16. I just remembered something else about the Thai Room. There was a sign over the entrance to the men's room that said ... "Beware of low door flame." They never did correct it, though many people must have commented to them on it. I even took my mother to dinner at the Thai Room when she came on a visit in 1983. She quite liked the Thai Room, though her German nurse friend wasn't too thrilled by Patpong. p.s. I used the green Santa because this afternoon I heard Christmas being played in the Tesco for the first time this year. Ho ho ho ...
  17. There you are, I knew Stickman would have it. "We opened the Mississippi Queen in October 1972. At that time there were quite a few ordinary shops in Patpong, travel agencies, airline offices, tailors' shops and assorted restaurants including Mizus Kitchen and Tip Top. The Thai Room restaurant was very popular on Patpong 2." https://www.stickmanbangkok.com/weekly-column/2013/04/the-patpong-of-old/
  18. The Thai Room on Soi Cowboy. It was there from VN War days to about the beginning of the 21st century. It had a fantastic menu of Thai, western, and vegetarian food, and waiters told me that foreign visitors sometimes asked to make a copy of the menu. I'd go there occasionally in the '70s, but in the early '80s it became my regular stop whenever I went to Patpong. A friend often went with me, and we would order a chicken in a basket and a large pizza, and split the meal between us. The food and service were consistently good, and the waiters remembered you. Someone bought it in the early 2000's, but they ruined it by changing the menu and cutting back on the portions and quality. Finally, the new owner turned it into just another go-go bar. The men's room was decorated with Trink the Dink sketches, plus the truthful statement "Joggers die healthier." (I knew two senior US Army officers who died of heart attacks when running in the States so they could keep and shape and not be forced to retire.) Here's part of the Trink the Dink graffiti. I met the "artist", an American who worked in Sow-Dee as it said on his T-shirt. He later wrote to Trink to apologise, saying he just did it for fun and didn't mean to insult him.
  19. As you said, I don't know if this constitues a crime, but it isn't exactly praiseworthy. Of course the Kennedys, Clintons and Bushes are gilty of the same thing. Joe Biden’s Family Has Been Cashing in on His Career for Decades. Democrats Need to Acknowledge That. While Democrats pursue the impeachment of President Donald Trump for pressuring foreign countries to investigate Joe and Hunter Biden, they are left making an argument that is at once true and electorally and ethically compromising: What Trump did — and continues to do — was an impeachable abuse of power, and it should be considered separately from the question of what Hunter Biden did. The problem for Democrats is that a review of Hunter Biden’s career shows clearly that he, along with Joe Biden’s brother James, has been trading on their family name for decades, cashing in on the implication — and sometimes the explicit argument — that giving money to a member of Joe Biden’s family wins the favor of Joe Biden. Democrats have been loath to give any credibility to the wild rantings of Trump or his bagman Rudy Giuliani, leaving them to sidestep the question of Hunter Biden’s ethics or decision-making, and how much responsibility Joe Biden deserves. Republicans, though, have no such qualms, and have made clear that smearing the Bidens as corrupt will be central to Trump’s reelection campaign. The Trump approach is utterly without shame or irony, with attacks even coming from failson Eric Trump. ... https://theintercept.com/2019/10/09/joe-hunter-biden-family-money/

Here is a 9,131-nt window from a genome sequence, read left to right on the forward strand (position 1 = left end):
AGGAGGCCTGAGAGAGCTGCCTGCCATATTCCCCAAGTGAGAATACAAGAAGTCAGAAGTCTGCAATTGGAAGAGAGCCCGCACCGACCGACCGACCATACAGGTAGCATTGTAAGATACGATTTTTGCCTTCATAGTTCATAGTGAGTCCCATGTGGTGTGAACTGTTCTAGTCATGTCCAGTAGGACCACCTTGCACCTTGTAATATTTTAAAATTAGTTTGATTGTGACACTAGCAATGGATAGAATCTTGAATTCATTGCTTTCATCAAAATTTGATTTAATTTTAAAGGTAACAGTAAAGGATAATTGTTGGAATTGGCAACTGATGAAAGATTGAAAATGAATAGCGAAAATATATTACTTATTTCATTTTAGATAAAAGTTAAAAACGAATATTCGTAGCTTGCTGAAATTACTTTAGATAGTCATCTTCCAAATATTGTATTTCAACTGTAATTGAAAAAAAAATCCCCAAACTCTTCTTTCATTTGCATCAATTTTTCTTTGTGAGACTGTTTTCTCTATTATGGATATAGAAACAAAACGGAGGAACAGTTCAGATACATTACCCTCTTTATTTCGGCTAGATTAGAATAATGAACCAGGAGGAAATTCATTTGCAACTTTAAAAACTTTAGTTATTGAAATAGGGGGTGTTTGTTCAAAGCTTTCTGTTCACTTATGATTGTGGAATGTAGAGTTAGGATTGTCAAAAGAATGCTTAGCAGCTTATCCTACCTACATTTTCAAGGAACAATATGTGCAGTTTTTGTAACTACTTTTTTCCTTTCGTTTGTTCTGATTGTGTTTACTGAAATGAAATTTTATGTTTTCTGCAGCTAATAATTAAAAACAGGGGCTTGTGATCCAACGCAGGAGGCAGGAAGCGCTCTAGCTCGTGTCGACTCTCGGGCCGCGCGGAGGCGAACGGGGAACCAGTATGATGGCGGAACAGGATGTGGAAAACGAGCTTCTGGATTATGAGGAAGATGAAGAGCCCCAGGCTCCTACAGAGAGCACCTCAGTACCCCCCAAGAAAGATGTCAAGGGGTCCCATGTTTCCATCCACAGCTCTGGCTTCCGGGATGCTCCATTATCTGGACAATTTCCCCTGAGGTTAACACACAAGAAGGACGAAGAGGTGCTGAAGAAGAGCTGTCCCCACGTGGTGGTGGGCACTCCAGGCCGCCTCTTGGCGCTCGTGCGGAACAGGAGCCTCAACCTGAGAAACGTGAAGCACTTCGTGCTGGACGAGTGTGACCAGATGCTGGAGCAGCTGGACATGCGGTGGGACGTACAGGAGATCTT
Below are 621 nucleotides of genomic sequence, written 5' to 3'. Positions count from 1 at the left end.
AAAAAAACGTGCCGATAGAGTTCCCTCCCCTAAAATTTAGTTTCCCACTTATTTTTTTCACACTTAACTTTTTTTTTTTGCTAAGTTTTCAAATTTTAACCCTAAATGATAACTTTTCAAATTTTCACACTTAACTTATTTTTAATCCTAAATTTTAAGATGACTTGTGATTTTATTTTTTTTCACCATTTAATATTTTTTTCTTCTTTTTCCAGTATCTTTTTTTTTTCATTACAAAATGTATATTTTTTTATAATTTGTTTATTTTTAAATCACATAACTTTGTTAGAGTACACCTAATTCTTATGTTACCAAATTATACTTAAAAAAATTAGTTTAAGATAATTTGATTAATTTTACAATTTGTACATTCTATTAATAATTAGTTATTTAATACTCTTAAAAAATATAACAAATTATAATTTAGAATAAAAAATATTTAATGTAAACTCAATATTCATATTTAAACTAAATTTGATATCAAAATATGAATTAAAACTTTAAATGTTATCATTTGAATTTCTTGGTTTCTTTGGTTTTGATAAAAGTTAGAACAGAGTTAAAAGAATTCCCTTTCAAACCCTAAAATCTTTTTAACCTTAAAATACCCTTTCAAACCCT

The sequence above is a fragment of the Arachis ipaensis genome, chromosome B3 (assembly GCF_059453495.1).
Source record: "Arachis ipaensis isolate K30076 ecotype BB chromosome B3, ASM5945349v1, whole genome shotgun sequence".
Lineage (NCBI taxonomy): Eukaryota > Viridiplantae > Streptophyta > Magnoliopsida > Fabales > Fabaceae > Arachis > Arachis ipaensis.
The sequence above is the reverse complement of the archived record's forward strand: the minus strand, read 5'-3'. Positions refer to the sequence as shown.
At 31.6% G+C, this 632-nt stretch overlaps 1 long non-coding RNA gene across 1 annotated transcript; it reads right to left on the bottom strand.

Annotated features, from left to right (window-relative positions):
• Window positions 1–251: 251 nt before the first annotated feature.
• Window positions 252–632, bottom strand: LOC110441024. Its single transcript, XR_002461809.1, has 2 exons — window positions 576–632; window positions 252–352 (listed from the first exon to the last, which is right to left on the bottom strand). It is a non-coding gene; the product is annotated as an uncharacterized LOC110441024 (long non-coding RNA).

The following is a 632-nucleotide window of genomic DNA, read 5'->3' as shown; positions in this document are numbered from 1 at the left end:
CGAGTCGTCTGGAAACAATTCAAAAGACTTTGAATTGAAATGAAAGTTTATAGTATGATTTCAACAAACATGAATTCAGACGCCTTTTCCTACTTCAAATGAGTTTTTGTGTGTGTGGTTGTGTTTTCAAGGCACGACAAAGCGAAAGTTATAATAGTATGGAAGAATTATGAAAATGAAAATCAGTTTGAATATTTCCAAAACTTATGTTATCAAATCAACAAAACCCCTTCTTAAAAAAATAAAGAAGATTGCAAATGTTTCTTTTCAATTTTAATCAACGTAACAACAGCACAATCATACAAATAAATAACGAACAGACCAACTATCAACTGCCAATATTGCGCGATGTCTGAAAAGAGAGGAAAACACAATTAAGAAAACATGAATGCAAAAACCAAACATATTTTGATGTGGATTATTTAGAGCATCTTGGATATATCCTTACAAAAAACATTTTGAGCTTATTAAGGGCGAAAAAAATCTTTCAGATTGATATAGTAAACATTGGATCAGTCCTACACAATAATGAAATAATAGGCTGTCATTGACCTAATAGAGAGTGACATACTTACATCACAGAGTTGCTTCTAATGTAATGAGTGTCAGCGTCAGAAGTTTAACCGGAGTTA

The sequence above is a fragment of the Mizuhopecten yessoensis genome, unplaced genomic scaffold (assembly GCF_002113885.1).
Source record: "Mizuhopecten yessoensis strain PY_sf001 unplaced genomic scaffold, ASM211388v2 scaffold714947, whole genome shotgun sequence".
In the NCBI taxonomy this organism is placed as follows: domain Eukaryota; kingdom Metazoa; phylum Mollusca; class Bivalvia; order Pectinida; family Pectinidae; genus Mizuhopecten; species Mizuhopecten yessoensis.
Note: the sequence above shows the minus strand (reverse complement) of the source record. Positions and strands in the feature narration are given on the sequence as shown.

20. Burisma ... a Ukrainian oil company. "Its founder, Mykola Zlochevsky, served as Ukraine’s minister of ecology and natural resources under President Viktor Yanukovych, who was swept from office by mass protests in 2014. Following that uprising, Western governments pressed Ukraine’s new leaders to investigate corruption. One of the initial subjects was Zlochevsky, who was accused of money laundering and abuse of power. Zlochevsky has denied any wrongdoing." Biden's son was a lawyer for Burisma, receiving a heft salary for whatever it was that he did. Burisma was under investigation, and Trump claims that Pap Joe, then the Vice Pres, used his influence to keep his son from being investigated. However, that has never been proven. "Trump has said and tweeted that the Biden family “was paid off, pure and simple” and accused the family of corruption, extortion and “pillaging” foreign countries. He’s called them “stone-cold crooked” and publicly urged Ukraine and China to open criminal investigations of them." Bloomberg is the source for all of the above quotes.
  21. Looks like Marty Feldman. p.s. Here you go, Cav. Something to make your day.